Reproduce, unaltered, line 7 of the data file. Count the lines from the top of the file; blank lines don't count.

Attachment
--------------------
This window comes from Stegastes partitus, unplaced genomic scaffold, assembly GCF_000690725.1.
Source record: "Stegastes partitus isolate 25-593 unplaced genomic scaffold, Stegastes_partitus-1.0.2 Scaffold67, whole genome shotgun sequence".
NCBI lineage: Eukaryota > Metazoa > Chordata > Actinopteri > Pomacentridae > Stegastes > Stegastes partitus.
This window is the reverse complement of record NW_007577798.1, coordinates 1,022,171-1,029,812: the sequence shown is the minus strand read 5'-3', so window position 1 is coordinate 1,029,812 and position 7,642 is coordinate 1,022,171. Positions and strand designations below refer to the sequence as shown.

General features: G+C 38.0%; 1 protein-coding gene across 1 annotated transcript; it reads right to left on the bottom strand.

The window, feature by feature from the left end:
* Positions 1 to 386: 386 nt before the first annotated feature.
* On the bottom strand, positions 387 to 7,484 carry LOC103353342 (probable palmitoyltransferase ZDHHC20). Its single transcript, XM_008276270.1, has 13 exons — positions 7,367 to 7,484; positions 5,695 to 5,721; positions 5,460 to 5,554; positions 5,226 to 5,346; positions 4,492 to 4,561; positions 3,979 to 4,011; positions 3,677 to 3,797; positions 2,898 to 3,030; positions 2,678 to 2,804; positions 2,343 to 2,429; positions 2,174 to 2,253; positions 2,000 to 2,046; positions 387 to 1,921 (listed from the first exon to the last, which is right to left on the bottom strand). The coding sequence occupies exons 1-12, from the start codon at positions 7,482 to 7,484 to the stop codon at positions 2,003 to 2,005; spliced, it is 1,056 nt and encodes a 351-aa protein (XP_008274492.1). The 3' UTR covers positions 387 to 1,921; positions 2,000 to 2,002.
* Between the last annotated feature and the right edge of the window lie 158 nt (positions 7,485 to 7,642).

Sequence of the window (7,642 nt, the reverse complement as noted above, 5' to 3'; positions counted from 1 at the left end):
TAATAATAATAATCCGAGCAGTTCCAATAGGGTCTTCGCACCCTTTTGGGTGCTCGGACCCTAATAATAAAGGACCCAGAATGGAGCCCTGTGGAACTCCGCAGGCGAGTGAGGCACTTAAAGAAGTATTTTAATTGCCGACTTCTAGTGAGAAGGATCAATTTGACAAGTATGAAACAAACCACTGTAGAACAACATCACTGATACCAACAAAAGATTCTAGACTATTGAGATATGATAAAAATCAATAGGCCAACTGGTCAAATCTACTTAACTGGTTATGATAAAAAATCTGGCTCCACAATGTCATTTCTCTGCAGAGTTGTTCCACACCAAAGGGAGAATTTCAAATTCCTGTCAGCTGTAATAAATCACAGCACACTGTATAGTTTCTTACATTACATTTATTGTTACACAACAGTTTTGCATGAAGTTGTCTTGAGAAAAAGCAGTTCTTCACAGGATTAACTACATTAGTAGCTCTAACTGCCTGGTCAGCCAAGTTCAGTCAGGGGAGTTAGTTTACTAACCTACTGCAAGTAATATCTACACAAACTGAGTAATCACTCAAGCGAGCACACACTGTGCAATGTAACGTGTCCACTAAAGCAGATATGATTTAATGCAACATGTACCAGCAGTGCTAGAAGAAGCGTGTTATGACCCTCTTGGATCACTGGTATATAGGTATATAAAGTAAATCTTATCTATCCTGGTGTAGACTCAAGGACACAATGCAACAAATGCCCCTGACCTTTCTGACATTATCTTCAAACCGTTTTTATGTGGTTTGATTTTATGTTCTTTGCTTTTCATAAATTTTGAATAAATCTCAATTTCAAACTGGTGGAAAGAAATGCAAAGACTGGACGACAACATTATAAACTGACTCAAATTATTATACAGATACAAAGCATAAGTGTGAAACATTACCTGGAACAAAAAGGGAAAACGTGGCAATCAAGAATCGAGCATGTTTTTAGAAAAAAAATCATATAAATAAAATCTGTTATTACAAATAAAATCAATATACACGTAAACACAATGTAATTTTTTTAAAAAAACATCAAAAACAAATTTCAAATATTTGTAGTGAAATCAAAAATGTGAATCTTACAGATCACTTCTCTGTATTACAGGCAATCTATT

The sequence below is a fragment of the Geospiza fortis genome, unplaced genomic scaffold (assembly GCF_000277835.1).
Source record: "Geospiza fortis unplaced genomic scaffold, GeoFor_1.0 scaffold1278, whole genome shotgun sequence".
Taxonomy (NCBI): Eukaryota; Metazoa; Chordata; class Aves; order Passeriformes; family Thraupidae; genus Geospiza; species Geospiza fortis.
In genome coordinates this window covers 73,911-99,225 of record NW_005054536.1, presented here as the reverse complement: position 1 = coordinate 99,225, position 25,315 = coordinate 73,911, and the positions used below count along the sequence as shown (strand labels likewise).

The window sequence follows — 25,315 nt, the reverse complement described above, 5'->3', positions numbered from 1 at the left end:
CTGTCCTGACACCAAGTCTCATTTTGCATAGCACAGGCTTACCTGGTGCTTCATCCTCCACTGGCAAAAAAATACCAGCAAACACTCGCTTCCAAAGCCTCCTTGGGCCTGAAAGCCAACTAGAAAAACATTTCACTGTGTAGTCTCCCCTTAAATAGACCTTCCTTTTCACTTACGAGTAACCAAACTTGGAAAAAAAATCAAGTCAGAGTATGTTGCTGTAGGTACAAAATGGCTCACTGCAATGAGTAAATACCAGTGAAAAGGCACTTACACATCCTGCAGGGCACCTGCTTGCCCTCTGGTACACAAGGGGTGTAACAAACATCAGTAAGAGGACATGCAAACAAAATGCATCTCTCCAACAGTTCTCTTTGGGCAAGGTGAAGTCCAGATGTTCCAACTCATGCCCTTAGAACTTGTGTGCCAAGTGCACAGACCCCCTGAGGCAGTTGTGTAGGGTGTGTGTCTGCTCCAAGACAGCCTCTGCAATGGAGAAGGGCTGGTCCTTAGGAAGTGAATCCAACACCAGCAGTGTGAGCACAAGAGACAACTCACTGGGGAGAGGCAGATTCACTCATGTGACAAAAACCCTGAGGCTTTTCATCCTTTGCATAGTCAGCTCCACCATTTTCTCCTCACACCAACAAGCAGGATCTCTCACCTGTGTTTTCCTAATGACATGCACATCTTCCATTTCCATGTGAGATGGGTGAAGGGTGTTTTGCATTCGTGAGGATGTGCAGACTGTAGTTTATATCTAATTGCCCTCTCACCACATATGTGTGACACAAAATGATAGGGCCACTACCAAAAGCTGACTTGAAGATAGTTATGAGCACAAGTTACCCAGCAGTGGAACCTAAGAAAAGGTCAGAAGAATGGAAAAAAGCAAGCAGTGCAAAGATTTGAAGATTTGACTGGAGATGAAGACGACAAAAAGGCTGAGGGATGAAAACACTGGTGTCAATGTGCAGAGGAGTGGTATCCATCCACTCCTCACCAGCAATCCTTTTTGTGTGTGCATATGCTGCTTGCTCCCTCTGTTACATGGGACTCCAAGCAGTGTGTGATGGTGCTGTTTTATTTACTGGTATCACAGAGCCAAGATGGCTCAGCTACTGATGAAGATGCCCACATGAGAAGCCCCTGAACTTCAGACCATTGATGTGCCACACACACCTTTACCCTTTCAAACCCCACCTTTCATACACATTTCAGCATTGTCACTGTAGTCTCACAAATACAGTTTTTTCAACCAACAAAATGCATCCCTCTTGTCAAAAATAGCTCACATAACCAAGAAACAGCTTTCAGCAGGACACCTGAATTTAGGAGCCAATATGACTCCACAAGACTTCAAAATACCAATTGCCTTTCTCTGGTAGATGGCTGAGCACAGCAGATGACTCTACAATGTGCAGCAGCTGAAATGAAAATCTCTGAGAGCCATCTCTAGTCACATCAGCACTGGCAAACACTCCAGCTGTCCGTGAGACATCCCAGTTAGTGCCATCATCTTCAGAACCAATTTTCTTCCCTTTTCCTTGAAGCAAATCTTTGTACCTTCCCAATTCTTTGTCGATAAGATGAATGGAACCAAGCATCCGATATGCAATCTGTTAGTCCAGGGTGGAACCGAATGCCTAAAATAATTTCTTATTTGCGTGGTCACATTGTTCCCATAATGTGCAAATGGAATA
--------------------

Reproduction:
* Positions 1 to 386: 386 nt before the first annotated feature.